Changes in the world’s weather patterns are having serious impacts on lives and livelihoods across the globe. In the summer of 2022, some of the world’s mightiest rivers, such as the Colorado, Loire, Po, Rhine and Yangtze, saw significant drops in water levels, in some areas shrinking to thin trickles as a result of severe climate-driven droughts. In other parts of the world, intense flooding has affected millions of lives and livelihoods.
At an event, ‘Water Security in a Changing World,‘ held today alongside the IAEA’s annual General Conference, experts from fields as diverse as isotope hydrology, biochemistry and environmental law gathered to discuss the issues of water security and how nuclear sciences can be used to make informed decisions by water managers on preserving this valuable resource against the backdrop of climate change. The event was organised jointly by the IAEA and the United Nations Educational, Scientific and Cultural Organization (UNESCO).
“We are experiencing worldwide changes in the distribution of water caused by climate change,” said Najat Mokhtar, IAEA Deputy Director General and Head of the Department of Nuclear Sciences and Applications, at the opening of the event. “Our success in managing these shifts will largely rely on the tools at our disposal, such as various nuclear techniques, to track and understand the movement of water,” she added.
About 70 per cent of the Earth’s surface is covered with water, however, only 2.5 per cent of that is fresh, and because much of it is frozen in glaciers or buried underground, only one per cent is available for drinking, bathing or irrigating agricultural fields. Discussing ways of strengthening water security globally, the participants focused on how nuclear and isotopic techniques can help in understanding the impact of climate change and human activities on water availability and sustainability. These include the use of a range of isotope tracers to understand how water moves through the different stages of the water cycle and which components of this cycle are most at risk from climate change.
One such important component is groundwater, an important source of freshwater to mitigate the impact of evaporative losses of surface water as the temperature of the Earth’s surface increases. Participants discussed studying – through isotopic methods – the availability of groundwater, its quality and sustainability, as well as its connection to important ecosystems such as rivers and coastal environments.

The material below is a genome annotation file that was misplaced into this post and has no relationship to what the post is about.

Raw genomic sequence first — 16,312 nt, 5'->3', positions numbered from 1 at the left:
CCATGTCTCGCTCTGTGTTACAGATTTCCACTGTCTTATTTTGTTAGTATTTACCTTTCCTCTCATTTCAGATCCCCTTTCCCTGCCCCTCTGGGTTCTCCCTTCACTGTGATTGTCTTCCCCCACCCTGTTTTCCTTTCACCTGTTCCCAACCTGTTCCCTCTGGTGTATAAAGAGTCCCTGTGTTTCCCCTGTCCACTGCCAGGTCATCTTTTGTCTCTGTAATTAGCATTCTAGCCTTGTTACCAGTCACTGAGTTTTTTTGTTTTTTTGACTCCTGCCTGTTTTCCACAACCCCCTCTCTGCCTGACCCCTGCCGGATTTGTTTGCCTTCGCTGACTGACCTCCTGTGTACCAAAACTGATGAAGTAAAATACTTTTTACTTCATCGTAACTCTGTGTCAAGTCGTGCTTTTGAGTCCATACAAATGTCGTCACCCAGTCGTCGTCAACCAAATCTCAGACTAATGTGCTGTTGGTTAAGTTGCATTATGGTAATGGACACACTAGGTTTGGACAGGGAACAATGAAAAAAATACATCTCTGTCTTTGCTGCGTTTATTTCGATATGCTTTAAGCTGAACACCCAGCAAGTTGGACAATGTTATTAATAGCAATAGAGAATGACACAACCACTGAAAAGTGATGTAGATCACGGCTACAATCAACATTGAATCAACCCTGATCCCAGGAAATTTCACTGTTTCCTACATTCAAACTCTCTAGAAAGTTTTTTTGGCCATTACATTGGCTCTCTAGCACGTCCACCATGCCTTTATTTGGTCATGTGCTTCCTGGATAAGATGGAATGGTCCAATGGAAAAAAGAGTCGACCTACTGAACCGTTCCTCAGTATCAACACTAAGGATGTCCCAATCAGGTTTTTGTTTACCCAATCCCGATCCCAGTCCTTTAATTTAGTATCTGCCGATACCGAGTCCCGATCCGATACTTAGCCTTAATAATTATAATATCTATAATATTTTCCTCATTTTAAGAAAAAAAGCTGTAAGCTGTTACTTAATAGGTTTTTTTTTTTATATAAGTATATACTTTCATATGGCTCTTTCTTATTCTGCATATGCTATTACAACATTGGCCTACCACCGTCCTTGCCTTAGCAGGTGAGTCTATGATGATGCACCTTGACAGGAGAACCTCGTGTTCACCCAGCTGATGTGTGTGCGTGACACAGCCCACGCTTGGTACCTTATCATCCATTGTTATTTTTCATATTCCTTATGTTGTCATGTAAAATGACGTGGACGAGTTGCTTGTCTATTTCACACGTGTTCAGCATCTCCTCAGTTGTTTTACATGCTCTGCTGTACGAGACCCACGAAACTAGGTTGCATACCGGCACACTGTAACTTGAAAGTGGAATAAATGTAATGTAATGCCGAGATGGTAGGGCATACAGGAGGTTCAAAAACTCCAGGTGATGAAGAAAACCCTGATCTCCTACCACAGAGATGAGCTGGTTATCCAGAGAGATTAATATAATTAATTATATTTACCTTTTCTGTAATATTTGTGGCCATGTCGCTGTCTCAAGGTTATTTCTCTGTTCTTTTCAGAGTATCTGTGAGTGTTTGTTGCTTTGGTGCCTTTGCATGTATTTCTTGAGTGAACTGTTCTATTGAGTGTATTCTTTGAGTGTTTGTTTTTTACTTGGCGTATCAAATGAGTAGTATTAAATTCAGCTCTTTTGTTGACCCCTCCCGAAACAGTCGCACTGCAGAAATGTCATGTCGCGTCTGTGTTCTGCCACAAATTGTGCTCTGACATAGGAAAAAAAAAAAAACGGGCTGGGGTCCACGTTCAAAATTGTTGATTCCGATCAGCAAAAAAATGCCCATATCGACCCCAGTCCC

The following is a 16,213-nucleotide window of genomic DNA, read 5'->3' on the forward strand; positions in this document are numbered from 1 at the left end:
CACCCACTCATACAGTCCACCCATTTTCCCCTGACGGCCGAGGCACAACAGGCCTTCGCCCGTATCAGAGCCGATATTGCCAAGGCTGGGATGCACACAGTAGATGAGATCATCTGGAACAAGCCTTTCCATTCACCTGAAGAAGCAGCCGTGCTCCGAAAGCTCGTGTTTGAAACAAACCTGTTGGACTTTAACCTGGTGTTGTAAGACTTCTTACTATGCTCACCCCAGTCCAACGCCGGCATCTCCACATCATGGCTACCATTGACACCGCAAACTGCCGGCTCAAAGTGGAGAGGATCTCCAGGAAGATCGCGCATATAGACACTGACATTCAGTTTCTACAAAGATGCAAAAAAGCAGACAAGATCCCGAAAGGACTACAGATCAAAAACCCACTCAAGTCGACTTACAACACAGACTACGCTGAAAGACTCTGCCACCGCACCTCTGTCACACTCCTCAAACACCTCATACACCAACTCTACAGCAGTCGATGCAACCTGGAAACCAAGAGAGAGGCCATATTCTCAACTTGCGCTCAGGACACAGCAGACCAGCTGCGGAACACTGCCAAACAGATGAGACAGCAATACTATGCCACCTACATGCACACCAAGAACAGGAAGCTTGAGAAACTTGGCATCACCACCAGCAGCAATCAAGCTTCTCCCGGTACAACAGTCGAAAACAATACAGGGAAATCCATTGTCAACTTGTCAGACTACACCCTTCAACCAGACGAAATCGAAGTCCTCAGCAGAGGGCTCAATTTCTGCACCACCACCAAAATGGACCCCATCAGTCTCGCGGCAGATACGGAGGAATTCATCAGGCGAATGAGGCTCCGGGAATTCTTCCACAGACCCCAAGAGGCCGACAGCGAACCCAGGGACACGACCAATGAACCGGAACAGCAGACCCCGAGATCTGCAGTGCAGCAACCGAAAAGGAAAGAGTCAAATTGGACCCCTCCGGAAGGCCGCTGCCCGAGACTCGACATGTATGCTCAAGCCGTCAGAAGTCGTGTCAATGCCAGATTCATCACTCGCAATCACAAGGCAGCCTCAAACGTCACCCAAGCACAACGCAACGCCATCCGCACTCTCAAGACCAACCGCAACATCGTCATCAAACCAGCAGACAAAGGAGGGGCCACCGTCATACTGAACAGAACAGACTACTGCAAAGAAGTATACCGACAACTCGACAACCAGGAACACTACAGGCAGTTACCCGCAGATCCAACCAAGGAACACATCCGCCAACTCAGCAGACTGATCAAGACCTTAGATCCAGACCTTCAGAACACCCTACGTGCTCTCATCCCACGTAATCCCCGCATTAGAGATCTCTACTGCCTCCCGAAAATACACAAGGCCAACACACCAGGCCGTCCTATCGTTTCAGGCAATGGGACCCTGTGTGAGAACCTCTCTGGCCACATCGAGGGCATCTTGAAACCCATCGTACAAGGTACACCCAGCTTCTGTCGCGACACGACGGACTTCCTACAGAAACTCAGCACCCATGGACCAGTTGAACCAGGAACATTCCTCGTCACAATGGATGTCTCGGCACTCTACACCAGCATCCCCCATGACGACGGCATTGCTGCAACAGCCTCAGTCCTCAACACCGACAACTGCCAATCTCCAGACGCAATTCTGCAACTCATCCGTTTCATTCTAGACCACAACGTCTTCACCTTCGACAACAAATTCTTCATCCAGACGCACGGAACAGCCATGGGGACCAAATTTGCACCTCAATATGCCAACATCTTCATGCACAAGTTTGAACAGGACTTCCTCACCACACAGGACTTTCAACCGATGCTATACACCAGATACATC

“To address the escalating problem of deteriorating water quality worldwide, we need to accommodate for varying levels of treatment centralization, to match water quality to intended use, and to explicitly include governance aspects of technology implementation,” said Janet Hering, the Director of Eawag, Swiss Federal Institute of Aquatic Science and Technology, who signed a Practical Arrangement with the IAEA at the General Conference on improving spatial mapping of water quality and improved understanding of the timescales of pollution transport.
Water scarcity – its lack due to physical shortages or the inability of institutions to adequately provide it – now affects every continent. According to a recent report, 2 billion people, or 26 per cent of the world’s population, lack safe drinking water and 3.6 billion people, or 46 per cent, lack adequate sanitation. At the current rate of consumption, water scarcity is expected to worsen as global temperatures continue to rise and the population continues to grow. UNICEF reports that as early as 2025, half of the world’s population could be living in water-stressed areas.
“Water security is a core issue facing all countries,” said Jodie Miller, Head of the Isotope Hydrology Section in IAEA’s Department of Nuclear Sciences and Applications. “The question of how to save water and maintain water quality is a top priority for the international community, and nuclear science contributes to unlocking the answers to it.”